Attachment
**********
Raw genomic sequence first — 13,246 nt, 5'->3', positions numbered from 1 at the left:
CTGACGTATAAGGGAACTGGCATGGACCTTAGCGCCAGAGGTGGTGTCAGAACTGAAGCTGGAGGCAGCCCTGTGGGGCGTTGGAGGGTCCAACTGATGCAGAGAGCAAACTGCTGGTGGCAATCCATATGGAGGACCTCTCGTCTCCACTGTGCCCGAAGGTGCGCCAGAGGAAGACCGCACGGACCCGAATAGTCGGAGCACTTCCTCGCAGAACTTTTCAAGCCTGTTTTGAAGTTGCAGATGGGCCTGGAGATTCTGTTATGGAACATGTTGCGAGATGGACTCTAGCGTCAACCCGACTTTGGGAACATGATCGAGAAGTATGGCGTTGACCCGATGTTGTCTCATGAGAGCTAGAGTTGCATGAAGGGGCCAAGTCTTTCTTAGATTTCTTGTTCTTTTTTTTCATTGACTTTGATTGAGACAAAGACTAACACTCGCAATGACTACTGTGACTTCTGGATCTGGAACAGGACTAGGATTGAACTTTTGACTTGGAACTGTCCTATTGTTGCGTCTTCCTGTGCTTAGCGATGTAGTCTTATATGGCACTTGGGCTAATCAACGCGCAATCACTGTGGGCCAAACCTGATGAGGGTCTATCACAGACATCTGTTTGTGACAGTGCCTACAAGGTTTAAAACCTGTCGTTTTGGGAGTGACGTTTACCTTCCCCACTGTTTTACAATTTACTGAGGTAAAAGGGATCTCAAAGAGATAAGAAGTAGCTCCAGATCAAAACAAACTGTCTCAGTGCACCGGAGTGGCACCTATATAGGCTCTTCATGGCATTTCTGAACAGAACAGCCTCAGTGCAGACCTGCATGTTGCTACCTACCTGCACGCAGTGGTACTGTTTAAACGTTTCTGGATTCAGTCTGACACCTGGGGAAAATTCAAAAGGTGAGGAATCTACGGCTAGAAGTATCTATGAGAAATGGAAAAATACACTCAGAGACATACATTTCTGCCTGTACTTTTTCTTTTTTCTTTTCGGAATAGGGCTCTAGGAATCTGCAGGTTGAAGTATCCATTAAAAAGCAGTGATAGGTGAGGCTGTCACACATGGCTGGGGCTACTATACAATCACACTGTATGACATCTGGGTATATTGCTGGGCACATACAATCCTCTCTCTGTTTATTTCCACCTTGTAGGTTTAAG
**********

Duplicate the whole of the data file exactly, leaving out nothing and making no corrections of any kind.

Raw genomic sequence first — 13,246 nt, 5'->3', positions numbered from 1 at the left:
CTGACGTATAAGGGAACTGGCATGGACCTTAGCGCCAGAGGTGGTGTCAGAACTGAAGCTGGAGGCAGCCCTGTGGGGCGTTGGAGGGTCCAACTGATGCAGAGAGCAAACTGCTGGTGGCAATCCATATGGAGGACCTCTCGTCTCCACTGTGCCCGAAGGTGCGCCAGAGGAAGACCGCACGGACCCGAATAGTCGGAGCACTTCCTCGCAGAACTTTTCAAGCCTGTTTTGAAGTTGCAGATGGGCCTGGAGATTCTGTTATGGAACATGTTGCGAGATGGACTCTAGCGTCAACCCGACTTTGGGAACATGATCGAGAAGTATGGCGTTGACCCGATGTTGTCTCATGAGAGCTAGAGTTGCATGAAGGGGCCAAGTCTTTCTTAGATTTCTTGTTCTTTTTTTTCATTGACTTTGATTGAGACAAAGACTAACACTCGCAATGACTACTGTGACTTCTGGATCTGGAACAGGACTAGGATTGAACTTTTGACTTGGAACTGTCCTATTGTTGCGTCTTCCTGTGCTTAGCGATGTAGTCTTATATGGCACTTGGGCTAATCAACGCGCAATCACTGTGGGCCAAACCTGATGAGGGTCTATCACAGACATCTGTTTGTGACAGTGCCTACAAGGTTTAAAACCTGTCGTTTTGGGAGTGACGTTTACCTTCCCCACTGTTTTACAATTTACTGAGGTAAAAGGGATCTCAAAGAGATAAGAAGTAGCTCCAGATCAAAACAAACTGTCTCAGTGCACCGGAGTGGCACCTATATAGGCTCTTCATGGCATTTCTGAACAGAACAGCCTCAGTGCAGACCTGCATGTTGCTACCTACCTGCACGCAGTGGTACTGTTTAAACGTTTCTGGATTCAGTCTGACACCTGGGGAAAATTCAAAAGGTGAGGAATCTACGGCTAGAAGTATCTATGAGAAATGGAAAAATACACTCAGAGACATACATTTCTGCCTGTACTTTTTCTTTTTTCTTTTCGGAATAGGGCTCTAGGAATCTGCAGGTTGAAGTATCCATTAAAAAGCAGTGATAGGTGAGGCTGTCACACATGGCTGGGGCTACTATACAATCACACTGTATGACATCTGGGTATATTGCTGGGCACATACAATCCTCTCTCTGTTTATTTCCACCTTGTAGGTTTAAG